"Hell and damn" said Myra, turning to grab her keys and wallet. Ginny kissed Gillam on his cheek and said "Hang in there, honey boy", then asked Sima if she would hold down the fort while they went to the emergency room. Sima nodded, squeezing Chris's free hand before she and Carly walked Gillam out to Myra's car. Chris decided to stay home so Carly could go along.

The emergency room was swamped. When Myra found out the estimated wait would be at least two hours, which probably meant four hours, Ginny got very aggressive in persuading someone to give Gillam a pain medication. No one would oblige her, however. She took the keys from Myra and said she'd be back soon. When she returned, she had ibuprofen and a carton of milk for Gillam. He had trouble finding a comfortable position in any chair. Myra kept him and Carly distracted with word games, then quizzing them about lyrics to their favorite songs.

After two hours, Ginny called home to check in again and talked with Sima for a while. Sima said Tony was worried that they would sue him for the accident, demanding payment from his homeowner's policy. Gillam had described the accident to them -- he had fallen on his outstretched arm, and Carly had fallen on top of him -- so there was no blame to be attached anywhere. Ginny asked Sima to reassure Tony, they had good health coverage and he was not to worry about the cost. Sima also said she and Chris were going to pack up and go to Allie's for the night so Gillam would have his own bed to sleep in. They offered to stay until everybody got home, but Ginny said there was no guessing when that would be, they should go ahead and leave. Then she talked with Margie, who was now head of the household.

Gillam decided to try sitting on the floor at the edge of the waiting room, his back against the wall. When Carly sat next to him and Gillam could lean his good side on Carly, the stress was relieved enough that he began dropping off. Carly stayed awake and held him up -- he was shorter than Gillam, but very muscular.

After five hours, Gillam was finally seen and given an x-ray. A clavicle fracture was diagnosed, and he was placed in an arm sling, given a prescription for Percocet, and discharged. Myra got the name of an all-night pharmacy and drove there to have the prescription filled. At home, Margie was waiting up for them in the living room.

"How's it been here?" asked Ginny.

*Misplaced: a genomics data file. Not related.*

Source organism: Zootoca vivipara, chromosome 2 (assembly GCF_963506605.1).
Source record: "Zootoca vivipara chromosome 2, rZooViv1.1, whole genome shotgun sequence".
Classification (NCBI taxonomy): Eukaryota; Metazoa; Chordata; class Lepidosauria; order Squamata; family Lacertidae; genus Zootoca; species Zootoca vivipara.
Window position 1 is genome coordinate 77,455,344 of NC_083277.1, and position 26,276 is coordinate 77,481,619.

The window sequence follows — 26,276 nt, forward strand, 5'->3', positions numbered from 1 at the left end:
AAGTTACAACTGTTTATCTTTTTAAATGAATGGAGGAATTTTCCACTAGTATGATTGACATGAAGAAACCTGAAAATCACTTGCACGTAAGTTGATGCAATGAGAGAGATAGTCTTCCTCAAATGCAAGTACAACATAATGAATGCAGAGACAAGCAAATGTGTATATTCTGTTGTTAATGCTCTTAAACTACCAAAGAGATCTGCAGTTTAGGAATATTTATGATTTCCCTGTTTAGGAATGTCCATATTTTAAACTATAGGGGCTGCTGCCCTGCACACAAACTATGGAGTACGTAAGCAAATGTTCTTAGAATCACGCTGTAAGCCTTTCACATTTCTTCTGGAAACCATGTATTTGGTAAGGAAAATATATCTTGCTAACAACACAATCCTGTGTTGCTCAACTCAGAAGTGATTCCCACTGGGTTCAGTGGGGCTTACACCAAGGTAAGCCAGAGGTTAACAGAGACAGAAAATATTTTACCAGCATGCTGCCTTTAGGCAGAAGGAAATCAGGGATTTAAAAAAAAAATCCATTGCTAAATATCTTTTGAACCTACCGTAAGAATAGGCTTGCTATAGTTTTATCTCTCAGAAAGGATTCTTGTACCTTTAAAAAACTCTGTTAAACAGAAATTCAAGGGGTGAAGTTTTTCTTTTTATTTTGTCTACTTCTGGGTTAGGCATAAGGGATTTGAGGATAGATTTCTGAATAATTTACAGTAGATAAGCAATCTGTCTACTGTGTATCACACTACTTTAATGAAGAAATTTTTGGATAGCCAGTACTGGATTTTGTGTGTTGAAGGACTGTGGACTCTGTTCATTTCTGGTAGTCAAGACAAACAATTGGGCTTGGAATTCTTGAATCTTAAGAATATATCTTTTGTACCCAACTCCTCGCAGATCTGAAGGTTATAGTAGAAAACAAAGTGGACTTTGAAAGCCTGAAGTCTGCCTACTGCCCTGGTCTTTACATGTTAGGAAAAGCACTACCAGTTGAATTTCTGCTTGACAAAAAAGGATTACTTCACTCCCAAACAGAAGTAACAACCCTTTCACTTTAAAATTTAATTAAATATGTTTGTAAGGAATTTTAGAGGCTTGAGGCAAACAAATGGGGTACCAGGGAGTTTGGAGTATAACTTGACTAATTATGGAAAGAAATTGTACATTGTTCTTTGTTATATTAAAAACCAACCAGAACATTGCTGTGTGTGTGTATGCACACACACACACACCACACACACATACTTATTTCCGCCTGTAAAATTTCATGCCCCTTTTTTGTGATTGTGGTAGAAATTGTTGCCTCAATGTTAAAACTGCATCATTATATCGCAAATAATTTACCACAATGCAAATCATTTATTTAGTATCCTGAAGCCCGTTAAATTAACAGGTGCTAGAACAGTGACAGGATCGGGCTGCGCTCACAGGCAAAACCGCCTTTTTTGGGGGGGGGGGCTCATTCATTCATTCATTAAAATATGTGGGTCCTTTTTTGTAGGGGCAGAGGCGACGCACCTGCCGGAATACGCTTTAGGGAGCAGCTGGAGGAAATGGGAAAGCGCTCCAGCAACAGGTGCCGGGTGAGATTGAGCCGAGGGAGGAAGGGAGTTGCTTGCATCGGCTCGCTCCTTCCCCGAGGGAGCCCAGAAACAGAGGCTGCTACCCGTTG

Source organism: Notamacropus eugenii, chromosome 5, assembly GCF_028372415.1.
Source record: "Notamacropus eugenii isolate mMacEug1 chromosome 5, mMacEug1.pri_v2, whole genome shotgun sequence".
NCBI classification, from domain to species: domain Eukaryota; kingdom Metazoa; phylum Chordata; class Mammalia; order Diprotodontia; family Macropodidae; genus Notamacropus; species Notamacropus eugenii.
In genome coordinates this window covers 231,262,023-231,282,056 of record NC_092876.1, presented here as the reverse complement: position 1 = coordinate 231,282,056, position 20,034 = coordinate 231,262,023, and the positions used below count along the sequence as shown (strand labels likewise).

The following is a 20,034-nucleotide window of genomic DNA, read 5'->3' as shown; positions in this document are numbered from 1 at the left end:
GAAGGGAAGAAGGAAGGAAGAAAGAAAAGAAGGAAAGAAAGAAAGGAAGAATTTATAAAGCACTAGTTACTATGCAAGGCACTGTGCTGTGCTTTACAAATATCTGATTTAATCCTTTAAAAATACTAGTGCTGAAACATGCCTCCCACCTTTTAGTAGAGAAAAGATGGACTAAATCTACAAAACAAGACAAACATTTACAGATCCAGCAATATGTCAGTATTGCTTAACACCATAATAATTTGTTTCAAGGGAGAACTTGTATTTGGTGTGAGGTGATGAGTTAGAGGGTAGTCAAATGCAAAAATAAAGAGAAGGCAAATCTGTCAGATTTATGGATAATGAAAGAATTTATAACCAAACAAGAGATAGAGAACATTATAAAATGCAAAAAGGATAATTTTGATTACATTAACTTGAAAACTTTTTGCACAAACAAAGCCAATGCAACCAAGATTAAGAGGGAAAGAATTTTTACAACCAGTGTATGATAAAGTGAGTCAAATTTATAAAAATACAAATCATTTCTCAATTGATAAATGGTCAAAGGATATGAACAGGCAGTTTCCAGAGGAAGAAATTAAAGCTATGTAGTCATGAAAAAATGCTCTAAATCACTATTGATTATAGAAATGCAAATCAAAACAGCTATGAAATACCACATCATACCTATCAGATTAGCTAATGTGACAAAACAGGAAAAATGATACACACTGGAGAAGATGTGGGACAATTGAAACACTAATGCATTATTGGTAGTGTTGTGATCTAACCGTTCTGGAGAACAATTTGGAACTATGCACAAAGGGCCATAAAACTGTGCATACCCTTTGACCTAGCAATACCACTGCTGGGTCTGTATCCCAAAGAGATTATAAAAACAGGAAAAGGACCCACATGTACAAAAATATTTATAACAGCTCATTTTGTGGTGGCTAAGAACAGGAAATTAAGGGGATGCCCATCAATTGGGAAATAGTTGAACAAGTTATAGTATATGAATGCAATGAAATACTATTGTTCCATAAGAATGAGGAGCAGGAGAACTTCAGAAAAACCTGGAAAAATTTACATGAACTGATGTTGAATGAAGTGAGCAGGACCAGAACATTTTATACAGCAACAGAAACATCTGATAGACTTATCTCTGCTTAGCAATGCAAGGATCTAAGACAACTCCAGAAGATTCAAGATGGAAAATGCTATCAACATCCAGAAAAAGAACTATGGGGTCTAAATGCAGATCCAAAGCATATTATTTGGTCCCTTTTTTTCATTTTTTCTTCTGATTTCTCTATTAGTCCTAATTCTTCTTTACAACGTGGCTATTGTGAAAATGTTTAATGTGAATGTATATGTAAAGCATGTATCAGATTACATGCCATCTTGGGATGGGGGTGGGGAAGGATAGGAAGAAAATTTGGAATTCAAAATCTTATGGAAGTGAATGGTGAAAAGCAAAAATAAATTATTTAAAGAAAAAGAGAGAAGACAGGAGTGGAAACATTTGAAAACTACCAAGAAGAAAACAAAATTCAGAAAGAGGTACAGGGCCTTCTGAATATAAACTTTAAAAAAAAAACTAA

"Dinner was -- interesting. Not bad, actually. Then it was TV until bedtime" said Margie.

Carly and Myra went with Gillam upstairs to get him ready for bed. He needed a bath but said it had to wait until the morning. Ginny got two plates of food ready, along with the first Percocet, and carried it upstairs, where Myra fed Gillam while Carly wolfed his dinner. They left a bottle of juice and the rest of the Percocet on Gillam's nightstand and Myra impressed upon him that if he woke up with any pain, to take a pill at the recommended intervals -- being a hero was not a good idea. They kissed the boys goodnight and went back downstairs, exhausted beyond words.

Margie had heated up dinner for them as well. They all sat at the table together, talking in low voices. Margie said she was going to take the boys' air mattress for the night, because she needed a little buffer from people. Myra kept squeezing her hand and thanking her for all the help. Then she and Ginny washed up and brushed their teeth in the study bathroom. Ginny said "Do you want to take separate daybeds tonight, or crowd in together again? I can't decide which way will offer better sleep."

"Yeah, me neither. How about if we cuddle, 'cause I sure could use some comfort, but if one of us can't sleep, we'll go to the other daybed?"


In the end, they fell asleep rapidly and spooned motionlessly for the six hours that remained to them before noise woke them up. Not long after Myra was jolted into consciousness by a screaming child, the phone rang and Ginny got up to answer it in Myra's study. She leaned back around the corner and said "Allie and Edwina, plus Chris and Sima, are offering to come over and make us breakfast. They want to see how Gillam is."

"I'd love it" said Myra. She scooted herself under the comforter again. She hated sleeping with a shirt and pants on, not just because of the loss of skin-on-skin with Ginny but it also felt colder than sleeping naked with Ginny did. She was in a terrible mood, and decided not to get up until her friends arrived.

Ginny went in the kitchen and told Rhoda they were going to eat later, to not make breakfast for them. Rhoda said they were all going out to church -- Catholic and Methodist, respectively. Just as they were finishing eating, Allie walked in through the front door, followed by the rest of their friends. When she heard Myra wasn't up yet, she walked back to the studio and dangled a box from Macrina's tied up in string in front of Myra's nose. Myra's scowl turned into a grin, and she sat up blearily. She said "Go show that to Gillam, you'll make his day like you just made mine."